The Health News – 3 March 2016

Overview:
• Researchers from Melbourne’s Royal Children’s Hospital are calling for the credibility of online health information to be strengthened, with hopes of alleviating pressure on other areas of the sector.

• Cancer patients who are single are more likely to die within 10 years than those with a partner, according to a new Queensland study. The study, by researchers from the Queensland University of Technology and Cancer Council Queensland, looked at more than 176,000 cases of the 10 leading cancers between 1996 and 2012.

• The deadline for an assisted-death law comes from Canada’s Supreme Court, which ruled in January that the country’s parliament had to have legislation passed and in force by June.

News on Health Professional Radio. Today is the 3rd of March 2016. Read by Rebecca Foster. Health News

http://www.abc.net.au/news/2016-03-02/results-of-child-health-poll-released/7213060

Researchers from Melbourne’s Royal Children’s Hospital are calling for the credibility of online health information to be strengthened, with hopes of alleviating pressure on other areas of the sector.

The latest report on the sources used by parents for child healthcare information has revealed online platforms are used frequently, yet not trusted.

It calls for better understanding of the barriers to this trust, in order to ease the burden on other health care service providers like emergency departments.

The study of over 2,000 parents found 61 per cent used websites, blogs and online forums to source health information for their kids in the last six months.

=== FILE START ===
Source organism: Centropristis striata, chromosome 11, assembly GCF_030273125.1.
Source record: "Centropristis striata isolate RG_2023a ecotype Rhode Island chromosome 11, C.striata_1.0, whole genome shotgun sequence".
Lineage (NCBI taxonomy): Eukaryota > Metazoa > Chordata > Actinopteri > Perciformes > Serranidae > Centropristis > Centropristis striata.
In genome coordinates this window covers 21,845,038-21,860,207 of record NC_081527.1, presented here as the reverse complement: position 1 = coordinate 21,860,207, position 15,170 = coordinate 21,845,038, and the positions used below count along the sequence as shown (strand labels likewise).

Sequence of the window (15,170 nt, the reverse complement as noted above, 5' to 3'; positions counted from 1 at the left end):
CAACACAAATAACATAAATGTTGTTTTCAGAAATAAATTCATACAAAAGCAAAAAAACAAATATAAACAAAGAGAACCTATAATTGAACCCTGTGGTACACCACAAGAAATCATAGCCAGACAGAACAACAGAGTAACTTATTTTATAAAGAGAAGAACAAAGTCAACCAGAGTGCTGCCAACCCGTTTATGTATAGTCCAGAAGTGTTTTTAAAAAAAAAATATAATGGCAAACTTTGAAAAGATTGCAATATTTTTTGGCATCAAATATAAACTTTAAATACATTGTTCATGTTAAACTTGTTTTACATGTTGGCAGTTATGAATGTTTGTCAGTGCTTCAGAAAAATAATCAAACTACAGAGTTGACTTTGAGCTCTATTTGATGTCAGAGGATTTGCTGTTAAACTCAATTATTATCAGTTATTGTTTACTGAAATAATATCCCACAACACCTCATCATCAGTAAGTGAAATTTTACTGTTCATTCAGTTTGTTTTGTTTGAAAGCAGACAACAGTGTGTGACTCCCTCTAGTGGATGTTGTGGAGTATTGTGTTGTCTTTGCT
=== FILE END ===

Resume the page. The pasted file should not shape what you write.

This was despite only 6 per cent reporting they trusted the advice “a lot”.

Researchers said bridging the “trust gap” was critical.

The report said identifying why parents do not currently trust online sources will be valuable for the development of the healthcare sector and its future allocation of funds

Dr Rhodes said governments at all levels needed to commit to building the reliability of online health information.

Dr Rhodes said current healthcare funding was being allocated to unused services, and called for a redistribution of the healthcare budget.

http://www.abc.net.au/news/2016-03-02/single-cancer-patients-more-likely-die-with-decade-study/7212812

Cancer patients who are single are more likely to die within 10 years than those with a partner, according to a new Queensland study.

The study, by researchers from the Queensland University of Technology and Cancer Council Queensland, looked at more than 176,000 cases of the 10 leading cancers between 1996 and 2012.

It found the likelihood of death was 26 per cent higher for single men than partnered men and 20 per cent higher for single women, although the exact reasons remained unclear.

Cancer Council Queensland CEO Professor Jeff Dunn said there was a range of possible explanations.

“Environmental factors, economic factors, psychosocial factors and, of course, all those other sorts of things that go with having a partner,” he said.

Cancer Council Queensland spokeswoman Katie Clift said the study found differences in longevity between partnered and unpartnered people also varied depending on their cancers.

The research was published in the International Journal of Cancer Epidemiology.

http://www.abc.net.au/news/2016-03-02/medically-assisted-death-weeks-away-in-canada/7212122

A couple of centuries ago, Benjamin Franklin wrote that death and taxes were the only certain things in this world — perfectly capturing the dual pressures now bearing down on Canada’s new government.

Not only must Prime Minister Justin Trudeau and his ministers come up with their first budget by the end of this month, but the Liberal Government is also being forced to produce a law in the next few weeks to permit medically assisted death.

The deadline for an assisted-death law comes from Canada’s Supreme Court, which ruled in January that the country’s parliament had to have legislation passed and in force by June.

By the time the Northern Hemisphere summer rolls around, Canada will join a handful of nations where citizens have recognised legal rights to die with dignity.

Australia has no such law, but the debate has been revived in recent months by Andrew Denton and his 17-part podcast, Better Off Dead.

If Denton’s advocacy does prod Australia into dealing with the right-to-die issue, Canada’s emerging law could set down some significant signposts to follow.